Patience Gitau: Oklahoma Wesleyan University

Between my intense schedule that required a lot of juggling as a nursing major and playing basketball and attending school in a culture different than my Kenyan heritage, I have had my share of ups and downs while trying to get my degree. Also, to help overcome some cultural barriers, I was privileged to start Culture Connection, a group that focused on celebrating cultural diversity within the body of Christ. Throughout my time in Bartlesville, I’ve had wonderful support from friends, staff and faculty at Oklahoma Wesleyan University who’ve helped me along the way. Being an example to my family and friends helped me to never give up and trust in God to bring me through some stressful situations. Upon graduation, I will start a job as a nurse in a Tulsa, Oklahoma, hospital and will pursue my Doctor of Nursing Practice degree in 2019. I also plan to be involved with medical mission work and help change the world, one patient at a time.

Sergio Tapia: Southern Wesleyan University

I came to the U.S. from Vina del Mar, Chile, to study physical education with a concentration in coaching. Coming to the U.S., there were many challenges: the language barrier, playing soccer, studying and having to work on campus, which limited my time. The greatest challenge, however, was being far from my family—especially when they went through difficult situations. Last year, we experienced a loss in the family, which was difficult for all of us to recover from. I had to trust that my family was in God’s hands even though I was far from them. Through it all, God gave me peace, and I learned to trust in him. While being far from home was hard, God placed the right people at Southern Wesleyan University to support me. I graduated in May, and I want to keep learning in coaching, as well as preparing for the mission field, because my calling is to share the gospel in regions of the world where people have no access to it.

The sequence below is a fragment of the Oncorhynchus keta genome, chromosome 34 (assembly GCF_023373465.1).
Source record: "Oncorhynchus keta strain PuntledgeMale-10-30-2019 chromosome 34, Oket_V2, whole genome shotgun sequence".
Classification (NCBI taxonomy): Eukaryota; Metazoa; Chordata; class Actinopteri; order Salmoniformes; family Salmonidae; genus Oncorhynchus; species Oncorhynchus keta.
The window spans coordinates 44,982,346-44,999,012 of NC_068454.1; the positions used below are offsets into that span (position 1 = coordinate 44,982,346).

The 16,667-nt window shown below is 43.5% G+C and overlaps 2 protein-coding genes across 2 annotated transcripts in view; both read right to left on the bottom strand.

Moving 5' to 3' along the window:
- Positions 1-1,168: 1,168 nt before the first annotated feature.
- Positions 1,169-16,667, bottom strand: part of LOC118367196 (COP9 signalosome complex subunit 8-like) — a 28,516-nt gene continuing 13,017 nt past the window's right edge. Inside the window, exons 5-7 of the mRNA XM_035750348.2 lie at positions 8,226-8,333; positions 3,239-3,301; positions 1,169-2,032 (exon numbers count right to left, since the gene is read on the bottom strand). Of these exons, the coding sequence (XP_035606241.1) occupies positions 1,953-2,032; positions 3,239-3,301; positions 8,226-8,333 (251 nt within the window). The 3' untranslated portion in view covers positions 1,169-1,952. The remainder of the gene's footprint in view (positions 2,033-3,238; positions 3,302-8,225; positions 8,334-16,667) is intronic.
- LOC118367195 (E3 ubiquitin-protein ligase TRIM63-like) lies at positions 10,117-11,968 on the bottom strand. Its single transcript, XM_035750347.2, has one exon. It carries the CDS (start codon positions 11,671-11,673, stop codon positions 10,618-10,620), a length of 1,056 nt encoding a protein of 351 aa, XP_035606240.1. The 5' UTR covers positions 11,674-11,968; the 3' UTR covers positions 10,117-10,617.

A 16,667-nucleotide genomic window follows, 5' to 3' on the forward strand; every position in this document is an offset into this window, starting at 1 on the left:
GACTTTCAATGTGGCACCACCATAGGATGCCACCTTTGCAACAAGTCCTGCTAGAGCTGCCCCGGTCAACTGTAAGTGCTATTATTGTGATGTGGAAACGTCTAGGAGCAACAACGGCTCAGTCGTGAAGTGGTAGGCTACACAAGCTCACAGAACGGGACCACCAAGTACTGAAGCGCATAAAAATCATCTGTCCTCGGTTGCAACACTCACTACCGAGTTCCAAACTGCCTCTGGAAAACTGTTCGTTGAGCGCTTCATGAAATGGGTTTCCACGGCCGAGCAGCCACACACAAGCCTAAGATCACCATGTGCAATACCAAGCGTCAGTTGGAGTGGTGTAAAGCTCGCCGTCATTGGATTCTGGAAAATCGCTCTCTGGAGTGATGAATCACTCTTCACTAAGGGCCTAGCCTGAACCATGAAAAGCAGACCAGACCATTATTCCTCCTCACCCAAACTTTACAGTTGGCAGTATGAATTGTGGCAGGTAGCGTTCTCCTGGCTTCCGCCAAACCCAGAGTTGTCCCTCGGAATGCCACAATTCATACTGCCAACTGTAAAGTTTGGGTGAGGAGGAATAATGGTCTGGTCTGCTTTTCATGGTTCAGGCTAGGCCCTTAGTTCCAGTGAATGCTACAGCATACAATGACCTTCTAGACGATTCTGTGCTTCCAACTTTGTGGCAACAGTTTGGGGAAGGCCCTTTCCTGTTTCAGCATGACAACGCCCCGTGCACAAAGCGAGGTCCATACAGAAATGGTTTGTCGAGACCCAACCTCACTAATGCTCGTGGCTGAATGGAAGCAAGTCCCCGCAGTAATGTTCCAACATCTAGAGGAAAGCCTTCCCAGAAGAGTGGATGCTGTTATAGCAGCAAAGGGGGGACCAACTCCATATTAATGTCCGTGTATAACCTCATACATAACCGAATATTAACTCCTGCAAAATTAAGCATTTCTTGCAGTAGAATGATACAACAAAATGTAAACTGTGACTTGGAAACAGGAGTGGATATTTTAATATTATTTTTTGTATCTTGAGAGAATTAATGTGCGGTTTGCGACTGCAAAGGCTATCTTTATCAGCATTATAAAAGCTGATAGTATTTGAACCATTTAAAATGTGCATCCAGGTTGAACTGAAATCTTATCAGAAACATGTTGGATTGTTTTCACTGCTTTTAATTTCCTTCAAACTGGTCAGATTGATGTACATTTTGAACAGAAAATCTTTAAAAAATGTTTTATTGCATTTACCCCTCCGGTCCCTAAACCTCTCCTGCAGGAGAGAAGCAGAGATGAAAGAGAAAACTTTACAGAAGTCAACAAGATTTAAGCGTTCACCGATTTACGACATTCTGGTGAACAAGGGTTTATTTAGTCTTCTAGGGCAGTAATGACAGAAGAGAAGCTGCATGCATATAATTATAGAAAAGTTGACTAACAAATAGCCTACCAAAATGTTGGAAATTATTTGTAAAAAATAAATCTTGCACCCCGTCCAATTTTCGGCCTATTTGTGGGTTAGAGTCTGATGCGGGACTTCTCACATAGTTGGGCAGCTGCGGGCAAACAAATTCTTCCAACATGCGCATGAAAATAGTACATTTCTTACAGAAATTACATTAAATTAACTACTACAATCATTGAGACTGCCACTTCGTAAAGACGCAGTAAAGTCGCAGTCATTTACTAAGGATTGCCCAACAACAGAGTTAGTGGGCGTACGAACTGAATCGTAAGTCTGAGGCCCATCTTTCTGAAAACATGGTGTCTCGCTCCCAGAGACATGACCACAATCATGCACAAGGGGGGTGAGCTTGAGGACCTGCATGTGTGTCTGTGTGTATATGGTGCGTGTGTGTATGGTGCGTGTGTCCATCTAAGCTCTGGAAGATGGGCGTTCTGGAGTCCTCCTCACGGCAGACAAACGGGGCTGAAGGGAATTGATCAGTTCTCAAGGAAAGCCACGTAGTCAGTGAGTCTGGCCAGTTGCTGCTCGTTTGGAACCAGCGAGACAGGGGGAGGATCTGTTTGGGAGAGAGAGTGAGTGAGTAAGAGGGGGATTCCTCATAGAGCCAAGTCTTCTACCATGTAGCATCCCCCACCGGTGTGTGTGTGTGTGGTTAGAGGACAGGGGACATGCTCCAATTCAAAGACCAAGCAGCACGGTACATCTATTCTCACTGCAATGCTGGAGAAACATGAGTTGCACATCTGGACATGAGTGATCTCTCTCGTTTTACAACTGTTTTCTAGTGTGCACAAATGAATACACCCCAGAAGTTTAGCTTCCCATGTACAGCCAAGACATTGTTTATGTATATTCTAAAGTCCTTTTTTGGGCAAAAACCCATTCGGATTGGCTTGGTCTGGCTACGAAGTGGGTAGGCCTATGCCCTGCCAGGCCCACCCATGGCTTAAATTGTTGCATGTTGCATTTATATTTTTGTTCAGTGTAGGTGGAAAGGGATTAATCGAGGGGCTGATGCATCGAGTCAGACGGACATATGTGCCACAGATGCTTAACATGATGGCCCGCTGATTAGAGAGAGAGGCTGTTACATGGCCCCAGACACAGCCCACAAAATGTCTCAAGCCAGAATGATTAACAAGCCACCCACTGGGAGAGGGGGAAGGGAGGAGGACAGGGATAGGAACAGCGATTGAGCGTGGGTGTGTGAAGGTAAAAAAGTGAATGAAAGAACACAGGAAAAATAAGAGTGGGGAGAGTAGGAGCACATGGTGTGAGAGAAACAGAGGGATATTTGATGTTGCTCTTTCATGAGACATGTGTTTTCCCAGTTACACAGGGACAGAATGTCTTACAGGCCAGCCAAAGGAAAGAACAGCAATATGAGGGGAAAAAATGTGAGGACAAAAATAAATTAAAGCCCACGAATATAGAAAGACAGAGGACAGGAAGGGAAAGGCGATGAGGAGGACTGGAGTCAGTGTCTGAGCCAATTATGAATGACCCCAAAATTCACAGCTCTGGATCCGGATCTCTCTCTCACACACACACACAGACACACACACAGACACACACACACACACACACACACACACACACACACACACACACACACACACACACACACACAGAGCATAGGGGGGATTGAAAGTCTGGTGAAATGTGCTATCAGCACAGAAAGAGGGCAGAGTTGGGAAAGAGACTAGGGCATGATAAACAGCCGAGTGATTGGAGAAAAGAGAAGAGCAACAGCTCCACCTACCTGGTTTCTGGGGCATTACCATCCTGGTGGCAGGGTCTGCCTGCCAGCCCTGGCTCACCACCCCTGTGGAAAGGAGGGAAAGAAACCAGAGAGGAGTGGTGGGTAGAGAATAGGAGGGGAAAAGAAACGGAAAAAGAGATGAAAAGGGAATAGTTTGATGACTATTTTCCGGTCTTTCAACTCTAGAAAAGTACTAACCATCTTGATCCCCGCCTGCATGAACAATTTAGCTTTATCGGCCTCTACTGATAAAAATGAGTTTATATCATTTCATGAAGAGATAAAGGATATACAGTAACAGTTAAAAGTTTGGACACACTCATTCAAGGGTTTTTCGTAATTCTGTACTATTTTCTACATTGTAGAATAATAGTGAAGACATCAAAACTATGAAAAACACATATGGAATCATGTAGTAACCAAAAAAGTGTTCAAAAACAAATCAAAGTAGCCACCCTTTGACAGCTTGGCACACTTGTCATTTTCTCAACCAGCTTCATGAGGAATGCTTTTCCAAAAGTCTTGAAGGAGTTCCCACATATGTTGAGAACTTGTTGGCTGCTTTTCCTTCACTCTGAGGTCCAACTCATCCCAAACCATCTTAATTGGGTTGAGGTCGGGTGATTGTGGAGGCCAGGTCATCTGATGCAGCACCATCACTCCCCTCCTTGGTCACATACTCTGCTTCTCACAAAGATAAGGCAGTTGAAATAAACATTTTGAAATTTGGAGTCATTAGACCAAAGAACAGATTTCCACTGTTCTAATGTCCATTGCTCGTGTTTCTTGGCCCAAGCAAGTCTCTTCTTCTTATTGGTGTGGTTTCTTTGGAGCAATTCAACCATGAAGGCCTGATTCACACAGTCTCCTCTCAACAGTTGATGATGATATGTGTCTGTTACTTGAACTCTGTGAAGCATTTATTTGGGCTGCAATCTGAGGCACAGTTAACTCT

Pebbles Wireman: Wesley Seminary

Just months after a major car accident the summer before my senior year of high school, my life was in shambles and everything seemed hopeless. I was alone and did not know where to turn as I sat weeping in a dark alley. Just as I was ready to give in, Jesus shined his light into my darkness—taking me into his arms and holding me as he gently wiped the tears from my eyes. That was the first moment that I knew what love was: God’s love. Shortly after graduating from high school, I did not know where God was leading me. Being accepted into Indiana Wesleyan University (IWU) in 1994 was the beginning of many changes. The biggest change happened when a car T-boned me that summer, causing a brain injury that developed into a pseudo-tumor cerebral and chronic daily migraines. This illness has invaded my body, trying to hold me captive to the pain I suffer on a daily basis. God began to write a new chapter in my life—one that included IWU 20 years later. I completed much of my bachelor’s degree in communications from a hospital bed. By faith, I have entered Wesley Seminary at Indiana Wesleyan University. Through the years I have learned that it’s not about being strong, but about being weak, so Jesus can be strong in me. I made a choice a long time ago not to let my health define me. I want my faith to do that. “With man this is impossible, but with God all things are possible” (Matthew 19:26, NIV).